Proposals for ID cards should be published within a month, David Blunkett has told BBC Radio 5 Live.
The speed of progress will take many by surprise
The home secretary said an agreement had been hammered out among top Labour politicians despite some "misgivings".
On Sunday Trade Secretary Patricia Hewitt said there had to be evidence that making ID cards compulsory had "additional benefits".
"We are going to publish a draft bill, hopefully, in the next four weeks," Mr Blunkett said.
He added: "It would be very surprising if there were not misgivings."
Last week Tony Blair said at his monthly news conference that identity cards would be introduced "more quickly than even we anticipated".
He said that the government had won over those who opposed the controversial measure for civil liberties reasons.
Practical issues and logistics were the only things stopping the introduction of ID cards, he said.
His official spokesman later expanded on the comments saying Mr Blair recognised there was an issue here "which we are addressing and do need to address in the light of outrages such as Madrid and the threat posed to this country".
He added: "That is why the issue was placed on the agenda in November and is being addressed in the way it is."
Labour backbencher Austin Mitchell said ID cards were "not going to be an answer to terrorism" adding there was "a lot of discontent" on the government benches over the issue.
"I don't think the practical side has been really thought through ... the devil is in the detail, not in the principle," he told BBC Radio 4's World at One programme.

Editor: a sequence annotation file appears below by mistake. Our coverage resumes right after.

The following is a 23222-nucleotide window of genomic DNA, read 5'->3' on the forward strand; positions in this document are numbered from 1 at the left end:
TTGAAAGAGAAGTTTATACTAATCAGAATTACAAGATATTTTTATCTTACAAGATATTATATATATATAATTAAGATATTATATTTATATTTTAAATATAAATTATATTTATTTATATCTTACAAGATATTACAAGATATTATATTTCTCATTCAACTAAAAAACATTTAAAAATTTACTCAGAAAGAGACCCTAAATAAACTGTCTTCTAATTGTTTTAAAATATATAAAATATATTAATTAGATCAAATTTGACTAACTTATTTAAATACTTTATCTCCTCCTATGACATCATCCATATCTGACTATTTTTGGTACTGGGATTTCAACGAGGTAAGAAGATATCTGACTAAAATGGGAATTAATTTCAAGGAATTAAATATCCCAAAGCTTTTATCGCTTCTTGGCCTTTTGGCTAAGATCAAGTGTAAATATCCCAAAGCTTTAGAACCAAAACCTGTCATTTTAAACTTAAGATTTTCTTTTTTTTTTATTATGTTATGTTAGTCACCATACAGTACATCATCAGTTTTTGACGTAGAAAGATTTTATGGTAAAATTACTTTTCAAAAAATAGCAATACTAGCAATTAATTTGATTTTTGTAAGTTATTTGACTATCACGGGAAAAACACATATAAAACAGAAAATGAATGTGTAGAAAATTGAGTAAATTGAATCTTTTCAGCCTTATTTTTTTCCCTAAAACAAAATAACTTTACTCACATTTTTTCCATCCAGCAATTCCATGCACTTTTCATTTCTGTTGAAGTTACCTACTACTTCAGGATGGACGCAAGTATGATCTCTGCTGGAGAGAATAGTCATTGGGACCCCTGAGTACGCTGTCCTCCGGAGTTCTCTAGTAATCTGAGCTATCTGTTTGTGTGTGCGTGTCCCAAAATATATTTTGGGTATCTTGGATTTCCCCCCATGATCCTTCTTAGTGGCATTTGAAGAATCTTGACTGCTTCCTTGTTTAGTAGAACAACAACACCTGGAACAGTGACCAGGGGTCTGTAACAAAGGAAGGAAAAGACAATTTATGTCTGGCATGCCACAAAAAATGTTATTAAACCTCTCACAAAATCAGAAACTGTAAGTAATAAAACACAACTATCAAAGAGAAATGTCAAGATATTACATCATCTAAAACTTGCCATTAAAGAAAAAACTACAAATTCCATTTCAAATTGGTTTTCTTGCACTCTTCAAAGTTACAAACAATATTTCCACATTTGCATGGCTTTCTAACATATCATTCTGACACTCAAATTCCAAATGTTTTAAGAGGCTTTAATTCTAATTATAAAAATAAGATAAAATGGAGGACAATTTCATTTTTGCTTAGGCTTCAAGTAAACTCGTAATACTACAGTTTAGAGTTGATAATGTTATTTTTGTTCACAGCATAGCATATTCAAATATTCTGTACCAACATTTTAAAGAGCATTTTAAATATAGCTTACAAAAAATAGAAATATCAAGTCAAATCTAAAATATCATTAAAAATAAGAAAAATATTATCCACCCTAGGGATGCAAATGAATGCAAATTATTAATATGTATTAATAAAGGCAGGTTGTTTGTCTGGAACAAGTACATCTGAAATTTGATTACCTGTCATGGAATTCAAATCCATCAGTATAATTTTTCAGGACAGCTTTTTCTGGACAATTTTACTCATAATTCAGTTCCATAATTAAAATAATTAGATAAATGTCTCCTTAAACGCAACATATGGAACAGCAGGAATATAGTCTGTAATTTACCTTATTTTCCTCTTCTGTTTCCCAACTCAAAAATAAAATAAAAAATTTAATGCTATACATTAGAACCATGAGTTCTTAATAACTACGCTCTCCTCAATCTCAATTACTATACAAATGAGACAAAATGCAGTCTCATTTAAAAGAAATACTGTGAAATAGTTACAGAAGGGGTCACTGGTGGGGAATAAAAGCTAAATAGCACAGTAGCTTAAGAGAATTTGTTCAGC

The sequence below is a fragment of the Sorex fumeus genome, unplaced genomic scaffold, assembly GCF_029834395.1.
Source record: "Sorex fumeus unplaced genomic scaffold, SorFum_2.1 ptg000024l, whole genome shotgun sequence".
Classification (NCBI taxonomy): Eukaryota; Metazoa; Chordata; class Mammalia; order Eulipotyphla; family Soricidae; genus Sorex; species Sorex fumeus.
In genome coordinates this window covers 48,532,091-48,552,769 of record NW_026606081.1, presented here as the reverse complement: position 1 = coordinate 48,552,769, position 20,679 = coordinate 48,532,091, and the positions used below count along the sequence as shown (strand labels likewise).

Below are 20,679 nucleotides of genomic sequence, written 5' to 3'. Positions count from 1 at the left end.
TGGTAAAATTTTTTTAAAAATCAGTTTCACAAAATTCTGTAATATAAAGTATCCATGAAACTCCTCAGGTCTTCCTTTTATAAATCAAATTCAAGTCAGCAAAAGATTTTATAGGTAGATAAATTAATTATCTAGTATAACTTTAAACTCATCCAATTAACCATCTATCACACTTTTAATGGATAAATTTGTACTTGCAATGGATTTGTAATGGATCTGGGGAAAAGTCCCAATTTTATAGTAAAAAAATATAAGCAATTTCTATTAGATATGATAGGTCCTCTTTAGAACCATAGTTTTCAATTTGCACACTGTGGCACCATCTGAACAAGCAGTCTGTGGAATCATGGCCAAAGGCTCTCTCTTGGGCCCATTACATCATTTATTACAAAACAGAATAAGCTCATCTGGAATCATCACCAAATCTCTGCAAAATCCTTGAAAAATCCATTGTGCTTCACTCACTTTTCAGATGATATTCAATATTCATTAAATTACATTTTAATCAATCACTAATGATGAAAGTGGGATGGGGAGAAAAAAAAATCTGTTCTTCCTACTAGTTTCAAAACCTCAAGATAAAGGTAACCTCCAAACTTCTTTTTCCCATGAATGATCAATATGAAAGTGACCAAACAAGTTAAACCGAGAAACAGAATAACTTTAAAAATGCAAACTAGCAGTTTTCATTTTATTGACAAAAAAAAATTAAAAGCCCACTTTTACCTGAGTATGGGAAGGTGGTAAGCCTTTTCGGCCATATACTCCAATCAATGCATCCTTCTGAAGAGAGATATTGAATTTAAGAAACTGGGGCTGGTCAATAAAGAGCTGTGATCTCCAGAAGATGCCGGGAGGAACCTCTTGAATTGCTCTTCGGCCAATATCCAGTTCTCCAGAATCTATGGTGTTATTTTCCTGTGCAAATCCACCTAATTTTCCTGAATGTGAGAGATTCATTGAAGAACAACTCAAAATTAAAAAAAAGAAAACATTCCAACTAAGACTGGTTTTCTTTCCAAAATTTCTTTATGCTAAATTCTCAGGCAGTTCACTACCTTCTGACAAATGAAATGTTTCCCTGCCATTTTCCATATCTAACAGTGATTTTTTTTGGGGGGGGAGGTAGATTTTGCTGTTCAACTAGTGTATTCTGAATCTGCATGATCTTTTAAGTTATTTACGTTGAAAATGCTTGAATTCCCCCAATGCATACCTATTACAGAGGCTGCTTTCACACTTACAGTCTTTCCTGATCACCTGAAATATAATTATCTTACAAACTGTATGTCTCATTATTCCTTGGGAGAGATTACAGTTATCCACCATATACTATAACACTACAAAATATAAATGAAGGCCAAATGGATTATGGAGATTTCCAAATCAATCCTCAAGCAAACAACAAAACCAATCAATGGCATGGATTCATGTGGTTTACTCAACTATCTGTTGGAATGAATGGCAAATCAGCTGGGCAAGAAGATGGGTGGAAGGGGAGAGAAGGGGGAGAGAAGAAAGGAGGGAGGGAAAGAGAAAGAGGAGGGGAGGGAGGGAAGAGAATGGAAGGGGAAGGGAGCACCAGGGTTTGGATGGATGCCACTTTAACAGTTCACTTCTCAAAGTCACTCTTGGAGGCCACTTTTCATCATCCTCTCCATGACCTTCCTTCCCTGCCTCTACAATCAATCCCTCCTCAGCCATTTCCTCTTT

Last week Britain's top police officer backed calls for the quick introduction of ID cards and criticised Ms Hewitt for saying it will take "many years" to introduce ID cards, branding her "wrong".
In his interview Metropolitan Police commissioner Sir John Stevens said: "Up to a year and a half ago I would have been against identification cards because we had no certainty that the documentation used for identification cards could actually prove with certainty the identification of someone.
"Biometrics, the use of eyes, the use of fingerprints is now a certainty in a way that never was before so therefore identification either whether it be on border controls or whether we have to deal with stop and search in the street, anti-terrorism kind of activity or even along the normal way that police officers work would give a certainty we need."
On Ms Hewitt's remarks about ID cards he said he "disagreed totally" with the trade secretary, adding that the sooner the legislation was passed the better.